Message sent from:


A key shift within the English school system, in the last few years, has been an increase in the number of schools working together in both formal and informal arrangements.

“The current drive to create a self-improving school system is weighted heavily on the premise that clusters of schools will work with, learn from and support one another to develop localised solutions to the challenges they might face. The aim is context specific strategies for improvement, more willing distribution of professional knowledge and schools sharing resources more efficiently than they might previously have done (Hargreaves, 2010; 2012).”

Over a decade ago Brampton Governors and Ringsfield Governors decided to form a soft federation by sharing a Headteacher and by bringing the two schools together to share various resources. This successful arrangement then developed into a Hard Federation when the two Governing bodies joined to form one Body. The Governing Body then made a careful and considered decision to join the St Edmundsbury and Ipswich Multi-Academy Trust. The Academy Trust then invited Bramfield School Governors and the Brampton and Ringsfield Governors to create an Association across the three schools.

Our model is an Executive Headteacher who operates across the Association with individual Heads of Schools. This models has meant that the role of the Executive Headteacher has become more strategic, with a strong focus on educational leadership and the ability to engender system-wide school improvement.

Similarly, governance has a strategic overview and is able to hold leadership to account on how targeted funding has had an impact across our schools. One Governing Body over the three schools means more in-depth monitoring with other schools and practioners to benchmark against. Evidence also suggests a shared business manager frees up time for senior leaders to focus on teaching and learning so the schools benefit from a highly skilled manger who is dedicated to finding best value for our Association.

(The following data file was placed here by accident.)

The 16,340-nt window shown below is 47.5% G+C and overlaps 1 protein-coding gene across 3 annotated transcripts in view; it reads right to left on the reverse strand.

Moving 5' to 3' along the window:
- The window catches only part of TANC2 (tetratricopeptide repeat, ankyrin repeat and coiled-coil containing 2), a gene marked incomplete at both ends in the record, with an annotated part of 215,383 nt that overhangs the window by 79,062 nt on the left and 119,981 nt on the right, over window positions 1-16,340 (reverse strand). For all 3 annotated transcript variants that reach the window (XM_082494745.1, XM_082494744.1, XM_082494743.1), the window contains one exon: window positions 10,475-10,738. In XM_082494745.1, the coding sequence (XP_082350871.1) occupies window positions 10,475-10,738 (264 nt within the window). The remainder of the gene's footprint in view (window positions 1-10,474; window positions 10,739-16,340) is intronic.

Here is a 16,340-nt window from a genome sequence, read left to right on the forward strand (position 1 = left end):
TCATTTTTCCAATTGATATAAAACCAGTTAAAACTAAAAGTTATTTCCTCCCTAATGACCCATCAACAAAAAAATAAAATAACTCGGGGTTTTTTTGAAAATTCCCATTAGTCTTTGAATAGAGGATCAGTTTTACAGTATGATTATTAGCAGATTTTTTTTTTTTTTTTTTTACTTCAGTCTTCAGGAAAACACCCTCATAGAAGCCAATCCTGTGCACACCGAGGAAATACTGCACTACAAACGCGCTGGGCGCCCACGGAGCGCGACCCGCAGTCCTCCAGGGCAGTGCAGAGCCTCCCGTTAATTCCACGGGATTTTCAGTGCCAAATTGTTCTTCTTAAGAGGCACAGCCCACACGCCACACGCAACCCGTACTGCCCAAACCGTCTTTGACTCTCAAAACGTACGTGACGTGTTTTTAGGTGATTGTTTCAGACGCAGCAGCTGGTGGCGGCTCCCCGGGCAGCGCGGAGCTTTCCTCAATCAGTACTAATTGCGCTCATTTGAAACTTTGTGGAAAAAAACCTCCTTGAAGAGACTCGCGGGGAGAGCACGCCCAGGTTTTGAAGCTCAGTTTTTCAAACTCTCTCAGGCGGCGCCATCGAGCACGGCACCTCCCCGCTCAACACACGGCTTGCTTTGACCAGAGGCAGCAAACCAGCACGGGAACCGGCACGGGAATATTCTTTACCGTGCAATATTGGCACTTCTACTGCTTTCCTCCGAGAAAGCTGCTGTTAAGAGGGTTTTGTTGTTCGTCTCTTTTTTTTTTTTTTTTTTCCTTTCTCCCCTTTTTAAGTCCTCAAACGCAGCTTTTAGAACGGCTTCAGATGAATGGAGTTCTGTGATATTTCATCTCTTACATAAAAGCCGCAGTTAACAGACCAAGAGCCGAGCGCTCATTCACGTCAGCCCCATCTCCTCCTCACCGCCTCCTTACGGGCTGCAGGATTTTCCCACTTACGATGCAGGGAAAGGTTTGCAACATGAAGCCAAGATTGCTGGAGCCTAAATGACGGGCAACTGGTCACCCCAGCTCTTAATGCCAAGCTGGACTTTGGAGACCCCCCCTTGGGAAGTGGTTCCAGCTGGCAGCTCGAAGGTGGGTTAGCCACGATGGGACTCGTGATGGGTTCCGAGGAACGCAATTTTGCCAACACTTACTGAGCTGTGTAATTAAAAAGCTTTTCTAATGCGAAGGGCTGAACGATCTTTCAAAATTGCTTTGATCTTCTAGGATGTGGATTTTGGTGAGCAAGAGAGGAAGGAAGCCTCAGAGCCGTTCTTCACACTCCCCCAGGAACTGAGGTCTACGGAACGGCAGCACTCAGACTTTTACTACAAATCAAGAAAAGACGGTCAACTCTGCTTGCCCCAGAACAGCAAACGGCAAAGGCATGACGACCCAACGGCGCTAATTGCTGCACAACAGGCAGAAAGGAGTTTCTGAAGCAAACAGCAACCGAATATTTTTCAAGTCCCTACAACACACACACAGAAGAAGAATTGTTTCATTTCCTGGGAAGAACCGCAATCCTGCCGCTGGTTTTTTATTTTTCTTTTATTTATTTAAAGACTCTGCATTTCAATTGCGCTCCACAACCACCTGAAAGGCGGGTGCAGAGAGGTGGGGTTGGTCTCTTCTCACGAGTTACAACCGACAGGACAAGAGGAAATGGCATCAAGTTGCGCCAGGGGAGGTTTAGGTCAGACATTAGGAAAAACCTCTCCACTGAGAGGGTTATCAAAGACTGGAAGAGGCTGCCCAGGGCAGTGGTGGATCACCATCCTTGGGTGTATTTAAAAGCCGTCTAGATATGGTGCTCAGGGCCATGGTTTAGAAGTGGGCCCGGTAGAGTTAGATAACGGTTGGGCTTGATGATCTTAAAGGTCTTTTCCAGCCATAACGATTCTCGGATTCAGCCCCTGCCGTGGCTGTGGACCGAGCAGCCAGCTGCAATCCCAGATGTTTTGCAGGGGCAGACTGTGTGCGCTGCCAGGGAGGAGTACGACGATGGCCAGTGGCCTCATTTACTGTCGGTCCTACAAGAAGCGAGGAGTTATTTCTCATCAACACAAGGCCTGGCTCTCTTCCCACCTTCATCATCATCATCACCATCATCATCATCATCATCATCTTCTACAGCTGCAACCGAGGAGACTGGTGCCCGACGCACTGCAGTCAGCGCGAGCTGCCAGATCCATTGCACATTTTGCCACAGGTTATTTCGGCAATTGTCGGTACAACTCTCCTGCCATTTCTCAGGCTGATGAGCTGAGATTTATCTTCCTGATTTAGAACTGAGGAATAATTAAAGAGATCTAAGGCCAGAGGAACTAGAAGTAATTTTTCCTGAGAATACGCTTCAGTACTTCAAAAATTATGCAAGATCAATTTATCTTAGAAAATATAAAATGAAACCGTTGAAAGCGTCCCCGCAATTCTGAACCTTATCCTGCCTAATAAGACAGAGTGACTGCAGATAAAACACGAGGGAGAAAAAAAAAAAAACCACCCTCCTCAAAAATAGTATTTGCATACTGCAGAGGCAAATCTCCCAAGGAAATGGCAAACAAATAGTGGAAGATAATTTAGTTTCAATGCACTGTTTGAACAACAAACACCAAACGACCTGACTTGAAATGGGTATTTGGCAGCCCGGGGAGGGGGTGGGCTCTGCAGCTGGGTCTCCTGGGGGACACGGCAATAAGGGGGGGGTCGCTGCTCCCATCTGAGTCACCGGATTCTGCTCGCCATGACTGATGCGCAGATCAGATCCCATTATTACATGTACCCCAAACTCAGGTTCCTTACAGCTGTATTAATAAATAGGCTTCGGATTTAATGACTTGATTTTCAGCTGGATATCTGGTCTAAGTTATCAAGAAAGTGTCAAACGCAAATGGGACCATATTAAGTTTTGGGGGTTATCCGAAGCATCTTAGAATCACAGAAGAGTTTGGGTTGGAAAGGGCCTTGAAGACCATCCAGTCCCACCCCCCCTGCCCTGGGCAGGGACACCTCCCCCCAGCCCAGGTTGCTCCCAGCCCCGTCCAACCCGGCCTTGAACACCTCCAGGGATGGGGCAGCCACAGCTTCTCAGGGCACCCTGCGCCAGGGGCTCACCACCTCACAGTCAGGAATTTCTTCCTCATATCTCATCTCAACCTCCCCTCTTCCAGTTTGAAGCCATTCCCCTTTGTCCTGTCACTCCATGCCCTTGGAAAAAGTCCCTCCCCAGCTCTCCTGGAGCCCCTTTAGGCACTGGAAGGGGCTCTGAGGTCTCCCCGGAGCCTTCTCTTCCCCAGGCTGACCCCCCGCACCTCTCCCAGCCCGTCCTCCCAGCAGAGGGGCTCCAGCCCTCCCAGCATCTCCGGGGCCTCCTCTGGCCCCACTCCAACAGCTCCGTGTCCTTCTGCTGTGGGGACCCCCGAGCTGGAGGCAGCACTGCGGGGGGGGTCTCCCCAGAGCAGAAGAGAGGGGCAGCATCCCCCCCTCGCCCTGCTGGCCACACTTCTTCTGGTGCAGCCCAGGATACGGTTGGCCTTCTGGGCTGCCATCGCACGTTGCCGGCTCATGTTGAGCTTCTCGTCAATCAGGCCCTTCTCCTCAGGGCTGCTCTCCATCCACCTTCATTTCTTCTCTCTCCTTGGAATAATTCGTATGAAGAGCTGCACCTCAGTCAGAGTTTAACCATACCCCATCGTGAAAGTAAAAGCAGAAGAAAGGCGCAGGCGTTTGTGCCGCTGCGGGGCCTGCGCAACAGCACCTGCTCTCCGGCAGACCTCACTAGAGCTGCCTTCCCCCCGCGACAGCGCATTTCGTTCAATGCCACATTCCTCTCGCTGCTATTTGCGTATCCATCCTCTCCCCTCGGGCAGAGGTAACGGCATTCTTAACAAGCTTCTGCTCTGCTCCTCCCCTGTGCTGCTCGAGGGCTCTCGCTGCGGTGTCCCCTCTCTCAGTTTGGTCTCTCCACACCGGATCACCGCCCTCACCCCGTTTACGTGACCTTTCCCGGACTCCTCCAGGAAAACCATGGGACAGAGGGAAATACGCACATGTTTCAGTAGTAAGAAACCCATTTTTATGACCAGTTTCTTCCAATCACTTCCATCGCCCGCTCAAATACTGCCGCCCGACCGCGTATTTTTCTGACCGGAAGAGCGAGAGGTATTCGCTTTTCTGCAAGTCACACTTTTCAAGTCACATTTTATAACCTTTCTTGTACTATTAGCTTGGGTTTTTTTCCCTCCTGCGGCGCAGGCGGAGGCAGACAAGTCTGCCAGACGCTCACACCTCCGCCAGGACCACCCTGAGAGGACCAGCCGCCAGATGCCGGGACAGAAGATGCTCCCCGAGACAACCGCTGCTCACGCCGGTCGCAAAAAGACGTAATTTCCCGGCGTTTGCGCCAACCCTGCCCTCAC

As far as the impact of collaboration on staff is concerned there are many benefits, particularly professional development and leadership training. Shared expertise, specifically subject expertise, facilitates curriculum development and the joint improvement of resources. The research report also points to an increased motivation by teachers to engage in professional dialogue and a shift towards a more learning oriented and enquiry based culture as a result of teachers working together.

The evidence points to a number of positive consequences of inter-school collaboration in relation to impacts upon students, teachers, school improvement and organisational efficiency.

We don’t just collaborate with our Association schools we have also developed many partnership with other organisations and agencies.


Bramfield Church of England Primary School

Brampton Church of England Primary School

Ringsfield Church of England Primary School


Our Local High Schools

Bungay High School


Bungay High School


Sir John Leman High School

Suffolk and Norfolk Maths AnglesHub


We are partner schools with Myland English hub


Our Local Childrens Centres

Butterflies Childrens Centre


Butterflies Children's Centre


Hit enter to search